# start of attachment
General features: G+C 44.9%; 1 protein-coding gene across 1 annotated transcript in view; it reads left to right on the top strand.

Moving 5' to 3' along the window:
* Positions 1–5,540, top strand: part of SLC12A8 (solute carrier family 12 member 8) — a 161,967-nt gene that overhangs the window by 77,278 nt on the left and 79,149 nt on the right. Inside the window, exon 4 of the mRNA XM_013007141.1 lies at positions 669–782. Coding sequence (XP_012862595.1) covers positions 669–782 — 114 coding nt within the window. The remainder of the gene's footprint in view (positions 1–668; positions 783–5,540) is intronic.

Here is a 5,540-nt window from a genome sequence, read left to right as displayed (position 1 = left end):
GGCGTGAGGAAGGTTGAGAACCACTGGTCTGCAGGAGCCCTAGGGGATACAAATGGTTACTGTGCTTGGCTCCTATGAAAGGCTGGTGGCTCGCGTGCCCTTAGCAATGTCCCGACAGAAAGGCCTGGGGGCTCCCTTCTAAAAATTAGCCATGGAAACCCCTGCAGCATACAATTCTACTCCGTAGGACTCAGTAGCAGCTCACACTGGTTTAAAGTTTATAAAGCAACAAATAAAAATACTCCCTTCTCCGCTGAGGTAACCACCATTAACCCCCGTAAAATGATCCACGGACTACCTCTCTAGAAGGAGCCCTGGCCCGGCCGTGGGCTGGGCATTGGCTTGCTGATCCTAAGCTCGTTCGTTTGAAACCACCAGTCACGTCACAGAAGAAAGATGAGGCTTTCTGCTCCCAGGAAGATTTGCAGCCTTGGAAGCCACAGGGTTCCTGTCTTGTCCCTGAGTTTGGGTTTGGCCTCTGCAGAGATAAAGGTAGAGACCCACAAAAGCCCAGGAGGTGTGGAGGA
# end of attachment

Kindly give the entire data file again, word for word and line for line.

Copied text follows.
General features: G+C 44.9%; 1 protein-coding gene across 1 annotated transcript in view; it reads left to right on the top strand.

Moving 5' to 3' along the window:
* Positions 1–5,540, top strand: part of SLC12A8 (solute carrier family 12 member 8) — a 161,967-nt gene that overhangs the window by 77,278 nt on the left and 79,149 nt on the right. Inside the window, exon 4 of the mRNA XM_013007141.1 lies at positions 669–782. Coding sequence (XP_012862595.1) covers positions 669–782 — 114 coding nt within the window. The remainder of the gene's footprint in view (positions 1–668; positions 783–5,540) is intronic.

Here is a 5,540-nt window from a genome sequence, read left to right as displayed (position 1 = left end):
GGCGTGAGGAAGGTTGAGAACCACTGGTCTGCAGGAGCCCTAGGGGATACAAATGGTTACTGTGCTTGGCTCCTATGAAAGGCTGGTGGCTCGCGTGCCCTTAGCAATGTCCCGACAGAAAGGCCTGGGGGCTCCCTTCTAAAAATTAGCCATGGAAACCCCTGCAGCATACAATTCTACTCCGTAGGACTCAGTAGCAGCTCACACTGGTTTAAAGTTTATAAAGCAACAAATAAAAATACTCCCTTCTCCGCTGAGGTAACCACCATTAACCCCCGTAAAATGATCCACGGACTACCTCTCTAGAAGGAGCCCTGGCCCGGCCGTGGGCTGGGCATTGGCTTGCTGATCCTAAGCTCGTTCGTTTGAAACCACCAGTCACGTCACAGAAGAAAGATGAGGCTTTCTGCTCCCAGGAAGATTTGCAGCCTTGGAAGCCACAGGGTTCCTGTCTTGTCCCTGAGTTTGGGTTTGGCCTCTGCAGAGATAAAGGTAGAGACCCACAAAAGCCCAGGAGGTGTGGAGGA